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War crimes warrant for Bashir risks sparking unrest in Sudan

The International Criminal Court issued an arrest warrant Wednesday for President Omar al-Bashir on charges of war crimes and crimes against humanity.

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Justice: A man protested against President Bashir at The Hague on Wednesday.

Jerry Lampen/Reuters

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Sudan's President Omar al-Bashir on Wednesday became the first sitting head of state to be charged with war crimes and crimes against humanity.

In a controversial landmark ruling, the International Criminal Court (ICC) issued an arrest warrant for Mr. Bashir for a range of crimes, including the attempt to destroy ethnic groups deemed to be supporting rebel factions in Sudan's troubled Darfur region.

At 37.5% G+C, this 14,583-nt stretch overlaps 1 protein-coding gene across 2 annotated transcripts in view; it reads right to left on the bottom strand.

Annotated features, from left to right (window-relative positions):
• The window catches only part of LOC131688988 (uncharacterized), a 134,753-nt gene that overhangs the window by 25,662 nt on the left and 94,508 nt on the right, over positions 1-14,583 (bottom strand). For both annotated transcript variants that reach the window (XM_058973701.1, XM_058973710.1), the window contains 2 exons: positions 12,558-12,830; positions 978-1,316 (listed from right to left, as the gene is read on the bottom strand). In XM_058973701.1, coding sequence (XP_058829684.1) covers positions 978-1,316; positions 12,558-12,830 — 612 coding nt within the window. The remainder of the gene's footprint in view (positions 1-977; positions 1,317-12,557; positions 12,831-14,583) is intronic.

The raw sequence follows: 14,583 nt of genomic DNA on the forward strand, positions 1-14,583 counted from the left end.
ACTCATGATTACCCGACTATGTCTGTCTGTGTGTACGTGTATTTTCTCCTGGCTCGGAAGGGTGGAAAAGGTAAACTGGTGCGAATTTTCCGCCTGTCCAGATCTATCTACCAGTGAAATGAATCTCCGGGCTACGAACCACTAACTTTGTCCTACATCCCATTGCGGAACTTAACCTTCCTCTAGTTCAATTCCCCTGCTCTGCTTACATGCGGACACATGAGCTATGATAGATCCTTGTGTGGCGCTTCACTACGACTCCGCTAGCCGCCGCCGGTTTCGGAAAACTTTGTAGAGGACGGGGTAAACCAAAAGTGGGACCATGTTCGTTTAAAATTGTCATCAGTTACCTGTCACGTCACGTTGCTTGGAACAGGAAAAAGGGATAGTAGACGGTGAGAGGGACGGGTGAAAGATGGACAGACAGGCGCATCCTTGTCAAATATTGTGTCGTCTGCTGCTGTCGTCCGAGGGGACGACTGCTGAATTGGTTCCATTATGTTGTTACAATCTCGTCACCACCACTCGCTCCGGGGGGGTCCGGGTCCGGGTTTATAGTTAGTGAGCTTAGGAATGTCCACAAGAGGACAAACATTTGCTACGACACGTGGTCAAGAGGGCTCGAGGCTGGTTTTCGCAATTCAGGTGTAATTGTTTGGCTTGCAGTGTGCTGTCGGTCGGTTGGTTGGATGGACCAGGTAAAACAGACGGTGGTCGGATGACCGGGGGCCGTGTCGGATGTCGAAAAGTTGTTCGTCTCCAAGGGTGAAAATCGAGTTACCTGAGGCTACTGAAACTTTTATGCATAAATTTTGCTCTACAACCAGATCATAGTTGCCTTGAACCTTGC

"He is suspected of being criminally responsible ... for intentionally directing attacks against an important part of the civilian population ... murdering, exterminating, raping, torturing, and forcibly transferring large numbers of civilians, and pillaging their property," said ICC spokeswoman Laurence Blairon.

Critics worry the warrant could worsen Sudan's deadly conflicts and raises issues of double standards. Still, it's a potent symbol for the victims of the crisis in Darfur.

"This is a significant step for the hundreds of thousands of victims of conflict in the past six years," says Ariela Blatter, senior director for international programs at Amnesty International in Washington. "The fact that the ICC issued an arrest warrant for a sitting head of state is a signal to Bashir that there is no 'get out of jail free card' here."

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